It includes evidence from Dr Richard Holliday, NIHR Doctoral Research Fellow and Specialty Registrar in Restorative Dentistry in the School of Dental Sciences at Newcastle University on the dental perspective. Undergraduate dental education is doing well in tobacco education, although there are areas for improvement. However, many dental professionals still report a lack of training on smoking cessation interventions and addressing this will be important in helping reduce smoking rates.
Giving smokers the help they need to quit smoking while in hospital will save lives, improve quality of life as well as increasing life expectancy for all smokers, and help to reduce the current £1 billion per year cost to the NHS of smoking by patients and staff, claim the Royal College of Physicians (RCP).
Hiding in plain sight
The report ‘Hiding in plain sight: Treating tobacco dependency in the NHS’ from the RCP’s Tobacco Advisory Group says that:
- Treating tobacco dependency is not just about preventing disease: in many cases it represents effective disease treatment. Clinicians working in all areas of medicine can improve their patients’ lives by helping them to quit.
- Current models of delivering stop smoking services separately from mainstream NHS services, while successful in the past, may now not be the best approach because the patient has to seek help themselves
- Most health professionals receive little or no training in treating smokers
- The NHS does not collect data on smoking treatment delivery, or have a payment tariff for treating tobacco dependency
- Smoking treatment also tends to be squeezed out, even in the management of diseases caused by smoking, by other, less cost-effective interventions
To address all these issues, the report recommends:
- As smoking cessation treatments save money for the NHS, in the short as well as the long term, they should be prioritised as a core NHS activity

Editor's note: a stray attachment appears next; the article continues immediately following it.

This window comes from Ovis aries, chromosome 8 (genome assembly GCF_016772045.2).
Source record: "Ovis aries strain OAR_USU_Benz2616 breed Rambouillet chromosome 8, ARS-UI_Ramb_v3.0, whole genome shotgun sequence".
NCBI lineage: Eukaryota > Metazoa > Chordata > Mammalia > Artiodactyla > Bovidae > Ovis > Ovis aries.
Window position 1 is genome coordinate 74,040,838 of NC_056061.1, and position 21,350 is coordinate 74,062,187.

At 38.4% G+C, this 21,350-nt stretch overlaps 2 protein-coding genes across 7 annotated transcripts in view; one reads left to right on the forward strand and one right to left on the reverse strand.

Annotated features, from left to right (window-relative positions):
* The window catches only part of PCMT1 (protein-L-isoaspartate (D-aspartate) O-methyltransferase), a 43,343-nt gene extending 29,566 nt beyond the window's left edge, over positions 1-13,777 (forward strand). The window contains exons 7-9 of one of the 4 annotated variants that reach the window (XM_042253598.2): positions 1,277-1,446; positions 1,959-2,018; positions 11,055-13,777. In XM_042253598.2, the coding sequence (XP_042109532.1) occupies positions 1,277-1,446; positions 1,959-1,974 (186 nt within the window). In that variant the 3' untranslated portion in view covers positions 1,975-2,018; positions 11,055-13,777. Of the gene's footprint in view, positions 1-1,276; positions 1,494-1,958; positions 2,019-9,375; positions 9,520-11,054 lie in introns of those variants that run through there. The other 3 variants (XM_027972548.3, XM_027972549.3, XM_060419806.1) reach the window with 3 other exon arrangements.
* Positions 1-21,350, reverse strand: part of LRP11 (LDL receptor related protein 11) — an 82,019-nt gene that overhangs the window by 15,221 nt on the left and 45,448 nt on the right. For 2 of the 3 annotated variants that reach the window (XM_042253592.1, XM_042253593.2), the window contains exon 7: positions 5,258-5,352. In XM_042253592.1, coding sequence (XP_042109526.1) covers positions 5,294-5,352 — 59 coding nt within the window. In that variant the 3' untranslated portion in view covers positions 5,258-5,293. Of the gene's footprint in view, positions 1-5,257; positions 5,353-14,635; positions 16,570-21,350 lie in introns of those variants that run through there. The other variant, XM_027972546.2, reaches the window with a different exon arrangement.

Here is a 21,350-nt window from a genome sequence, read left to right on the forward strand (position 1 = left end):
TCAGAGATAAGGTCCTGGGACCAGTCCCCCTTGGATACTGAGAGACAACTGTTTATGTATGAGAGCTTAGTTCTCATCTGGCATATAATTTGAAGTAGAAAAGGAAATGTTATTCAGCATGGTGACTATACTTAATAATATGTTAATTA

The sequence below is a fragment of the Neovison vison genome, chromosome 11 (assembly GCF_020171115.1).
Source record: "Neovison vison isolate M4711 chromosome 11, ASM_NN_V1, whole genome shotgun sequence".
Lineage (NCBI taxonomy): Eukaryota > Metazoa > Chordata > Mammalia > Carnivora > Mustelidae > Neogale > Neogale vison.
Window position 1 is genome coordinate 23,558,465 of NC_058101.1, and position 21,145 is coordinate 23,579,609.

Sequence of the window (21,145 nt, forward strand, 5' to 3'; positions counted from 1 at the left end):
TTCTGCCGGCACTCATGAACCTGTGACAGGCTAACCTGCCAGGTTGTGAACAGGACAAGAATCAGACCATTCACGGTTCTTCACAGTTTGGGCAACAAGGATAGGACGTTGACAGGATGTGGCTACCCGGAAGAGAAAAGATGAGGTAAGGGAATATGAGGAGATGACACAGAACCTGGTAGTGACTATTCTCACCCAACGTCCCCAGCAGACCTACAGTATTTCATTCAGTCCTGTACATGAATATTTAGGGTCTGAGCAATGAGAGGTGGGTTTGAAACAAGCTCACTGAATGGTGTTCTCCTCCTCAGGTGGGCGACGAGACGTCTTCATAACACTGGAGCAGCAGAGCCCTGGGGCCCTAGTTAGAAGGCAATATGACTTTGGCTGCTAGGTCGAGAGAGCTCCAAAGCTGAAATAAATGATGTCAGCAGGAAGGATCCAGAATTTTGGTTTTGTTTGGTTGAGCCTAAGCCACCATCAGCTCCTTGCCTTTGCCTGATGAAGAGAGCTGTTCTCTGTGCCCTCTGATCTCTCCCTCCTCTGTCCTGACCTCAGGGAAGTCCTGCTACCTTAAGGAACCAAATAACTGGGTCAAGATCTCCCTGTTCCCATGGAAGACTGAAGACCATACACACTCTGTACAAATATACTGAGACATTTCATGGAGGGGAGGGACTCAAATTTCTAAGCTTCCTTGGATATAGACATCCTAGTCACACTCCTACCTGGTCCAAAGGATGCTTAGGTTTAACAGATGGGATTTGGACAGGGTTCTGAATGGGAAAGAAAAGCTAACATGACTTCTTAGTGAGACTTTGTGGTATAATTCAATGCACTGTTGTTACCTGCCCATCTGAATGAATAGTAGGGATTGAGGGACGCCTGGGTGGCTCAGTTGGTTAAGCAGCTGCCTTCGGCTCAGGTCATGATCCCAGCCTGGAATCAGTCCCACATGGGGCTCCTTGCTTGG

- Smoking cessation should be incorporated as a systematic and opt-out component of all NHS services, and delivered in smoke-free settings
- As systematic identification of smokers and delivering cessation support doubles quit rates, health service commissioners should ensure that smokers are identified and receive cost-effective smoking interventions – failing to do so is as negligent as not treating cancer
- We should allow e-cigarettes to be used on NHS sites to support smokers to remain smoke-free and help to sustain smoke-free policies
- Legislation requiring hospitals to implement completely smoke-free grounds should be introduced, as the current guidance isn’t being implemented
- Training in smoking cessation should be introduced into all undergraduate and postgraduate healthcare professional training curricula and as mandatory training for the entire NHS healthcare professional workforce.
Professor John Britton, chair of the RCP’s Tobacco Advisory Group and lead editor of the report, said: “Treating the more than one million smokers who are admitted to hospitals every year represents a unique opportunity for the NHS to improve patients’ lives, while also saving money. For too long the NHS has failed to take responsibility for smoking, while prioritising other, less effective activity. Smoking, the biggest avoidable cause of death and disability in the UK, is hiding in plain sight in our hospitals and other NHS services; the NHS must end the neglect of this huge opportunity to improve our nation’s health.”
Dr Holliday adds: “The report highlights our research findings that overall dental undergraduate education on smoking cessation is well delivered in the UK. However, education should further focus on practical skills training and assessment. Those dental professionals already qualified often reported never having received training on smoking cessation interventions.”
“This is an important area to address in order to give our patients the optimum support in quitting smoking.”
The RCP report: ‘Hiding in plain sight: Treating tobacco dependency in the NHS’
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